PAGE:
Why party at Macworld Expo?
Macworld Expo is not only about computers and software, it's about information, people and contacts. Remember the three Cs -- contacts, communicate, and contacts. After a busy day moving between the user conferences and the show floor, there's still a long night of potential schmoozing ahead. Lots of people that you see at the parties are people whom you probably wouldn't meet at the Expo during the daytime. Some Macworld Expo attendees spend all their time in their company booth on the show floor, while others are there as civilians and have no real point of contact at the show itself. Many of the Macworld Expo attendees keep coming back year after year because they're here for the socializing, and the chance to find out what's happening before it happens on the web or in the market place. We're talking about networking; serious, no pain, no gain networking.
Whether your company pays your way or you buy your own ticket, if you plan to attend the next Macworld Expo it's worth getting your name on a few after-show party invitation lists. Whether you go alone or in the company of pals, you need to know where it's at before you can be where it's at.
How to find out about Macworld Expo parties
Know about the parties first. Start at the Hess Memorial Macworld Party List that's updated by Ilene Hoffman. Ilene is a Macintosh writer and an internet talk show host who lives, sleeps, eats and breathes Macintosh, so, when it comes to Macworld Expo parties, her party list is the one to watch. Ilene reminds me that it wasn't her idea, but the brainchild of the creative and social Mac writer Robert Hess.
Several weeks before the Expo, log on to one of Ilene's IRC chats at Talk City. She hosts Mac conferences at 7:00 PM PT in channel #Computer-Macsos twice a week. You can always find key Macworld speakers as guests before (and after) the Expo. (5/01: Please note these chats no longer exist.)
How to get invited to Macworld Expo parties
After this latest Macworld Expo New York 99, Ilene hosted a follow-up conference with guest speaker and Macintosh writer Andy Ihnatko. During the chat, Andy estimated that half his business at the Expo was done at parties. When asked what the general criteria for getting invited to parties was, Andy offered five ideas:
"Idea One: Be America's 42nd Most-Beloved Industry Figure and let the Industry's love for you and all you've done for it do all the work.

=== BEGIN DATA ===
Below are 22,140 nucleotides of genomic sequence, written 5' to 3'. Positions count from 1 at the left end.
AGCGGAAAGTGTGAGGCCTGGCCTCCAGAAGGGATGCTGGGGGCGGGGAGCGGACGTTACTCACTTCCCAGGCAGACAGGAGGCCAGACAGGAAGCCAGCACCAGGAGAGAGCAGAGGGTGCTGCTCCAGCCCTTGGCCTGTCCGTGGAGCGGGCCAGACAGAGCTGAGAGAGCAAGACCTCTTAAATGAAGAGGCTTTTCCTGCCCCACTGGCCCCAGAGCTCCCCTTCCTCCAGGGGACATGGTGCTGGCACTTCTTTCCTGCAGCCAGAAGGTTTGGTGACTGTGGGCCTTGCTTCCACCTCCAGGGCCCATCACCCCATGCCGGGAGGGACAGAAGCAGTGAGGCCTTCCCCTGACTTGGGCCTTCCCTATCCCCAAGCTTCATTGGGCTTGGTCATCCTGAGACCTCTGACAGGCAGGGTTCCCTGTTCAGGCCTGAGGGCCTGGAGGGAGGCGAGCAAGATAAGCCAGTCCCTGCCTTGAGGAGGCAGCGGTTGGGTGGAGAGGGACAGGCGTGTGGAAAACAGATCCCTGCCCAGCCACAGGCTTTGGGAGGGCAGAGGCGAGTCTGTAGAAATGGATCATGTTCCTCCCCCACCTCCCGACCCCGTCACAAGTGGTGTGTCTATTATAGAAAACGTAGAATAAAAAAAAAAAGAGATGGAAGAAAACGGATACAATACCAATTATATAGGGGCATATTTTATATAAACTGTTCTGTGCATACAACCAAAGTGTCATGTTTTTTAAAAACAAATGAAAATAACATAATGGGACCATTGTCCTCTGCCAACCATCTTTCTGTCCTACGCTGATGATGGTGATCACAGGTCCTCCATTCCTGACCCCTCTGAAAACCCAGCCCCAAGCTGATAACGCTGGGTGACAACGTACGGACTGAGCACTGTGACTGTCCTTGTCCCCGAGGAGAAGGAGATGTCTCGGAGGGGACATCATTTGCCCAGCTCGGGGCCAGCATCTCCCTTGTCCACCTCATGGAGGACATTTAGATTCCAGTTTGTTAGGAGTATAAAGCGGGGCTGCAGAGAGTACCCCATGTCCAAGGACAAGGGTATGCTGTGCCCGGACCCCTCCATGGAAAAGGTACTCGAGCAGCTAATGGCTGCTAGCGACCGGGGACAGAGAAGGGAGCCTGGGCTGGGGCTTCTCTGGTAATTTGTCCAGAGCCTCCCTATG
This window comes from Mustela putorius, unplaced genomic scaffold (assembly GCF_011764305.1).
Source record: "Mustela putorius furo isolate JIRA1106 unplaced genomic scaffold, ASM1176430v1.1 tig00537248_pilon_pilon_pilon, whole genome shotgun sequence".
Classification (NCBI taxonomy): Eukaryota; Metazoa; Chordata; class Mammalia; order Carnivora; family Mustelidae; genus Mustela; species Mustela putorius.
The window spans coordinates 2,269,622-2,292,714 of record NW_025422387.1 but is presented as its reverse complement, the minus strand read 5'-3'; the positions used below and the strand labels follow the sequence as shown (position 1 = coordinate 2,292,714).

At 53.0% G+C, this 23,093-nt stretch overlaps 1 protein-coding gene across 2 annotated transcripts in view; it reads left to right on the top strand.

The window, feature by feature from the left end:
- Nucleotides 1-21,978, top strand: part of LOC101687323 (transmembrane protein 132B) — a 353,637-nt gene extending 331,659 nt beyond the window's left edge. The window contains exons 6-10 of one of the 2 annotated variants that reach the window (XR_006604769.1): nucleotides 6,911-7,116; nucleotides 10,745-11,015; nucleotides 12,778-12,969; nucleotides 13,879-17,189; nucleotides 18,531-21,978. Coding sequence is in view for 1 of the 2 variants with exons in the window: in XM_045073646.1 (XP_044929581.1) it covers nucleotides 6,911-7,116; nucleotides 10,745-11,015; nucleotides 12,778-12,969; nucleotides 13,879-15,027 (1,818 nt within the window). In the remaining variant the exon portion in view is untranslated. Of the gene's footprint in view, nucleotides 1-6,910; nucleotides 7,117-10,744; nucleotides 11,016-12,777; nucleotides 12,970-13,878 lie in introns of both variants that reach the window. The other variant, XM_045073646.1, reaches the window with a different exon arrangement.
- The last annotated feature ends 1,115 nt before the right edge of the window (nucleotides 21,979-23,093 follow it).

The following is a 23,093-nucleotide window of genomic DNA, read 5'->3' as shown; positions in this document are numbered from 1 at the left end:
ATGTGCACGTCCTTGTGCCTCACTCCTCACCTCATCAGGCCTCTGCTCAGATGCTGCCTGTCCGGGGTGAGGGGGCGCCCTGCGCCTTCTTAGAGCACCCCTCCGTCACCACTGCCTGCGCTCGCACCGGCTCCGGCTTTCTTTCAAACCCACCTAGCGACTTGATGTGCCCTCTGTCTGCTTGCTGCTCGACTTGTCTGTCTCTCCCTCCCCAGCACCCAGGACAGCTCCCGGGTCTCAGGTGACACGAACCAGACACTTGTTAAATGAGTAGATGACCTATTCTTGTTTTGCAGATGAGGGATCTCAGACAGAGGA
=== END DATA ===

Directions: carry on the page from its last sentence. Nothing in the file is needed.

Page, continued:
Idea Two: Network. Just ask. Start off with Ilene's party list. Cozy up to the marketing guy or gal at whatever company's giving the party, convince them that you're a cool frood, and say, "Hey, any parties this week that I should know about?" and leave it up to them.
Idea Three: Network. Seriously. Friends-of-friends are your friends in this. Also, if you can score an invite to just one good party -- like one of the several "hyphenates" sponsored by Apple and ten partners -- you might hook up there with people with invites to the next party.
Idea Four: Human engineering. Read as much Expo coverage as you can find. Usually you'll find people talking about the cool parties. Most of these companies host parties every expo. So you know that if you get cozy with someone from MetaCreations, you might be in the pipeline for a good party in January.
Final Idea: Be one of the "right people." Realize that there's a reason why all these parties are invite-only. They want certain people to be there, namely: Press, Consultants, Trainers, and MIS people at large installations. People who, by virtue of what they do for a living, can do good things either directly or indirectly for the company and the product. For that reason, one of the simpler things is to just try to get on the Press list for the show. Get something published within six months of the show. This will entitle you to a press credential. Call or write IDG with the clipping (or the URL) and try to get on the list. If you register as press early, then your name and address go out to all of the exhibitors, and you'll probably score a few invites just because you're in the database.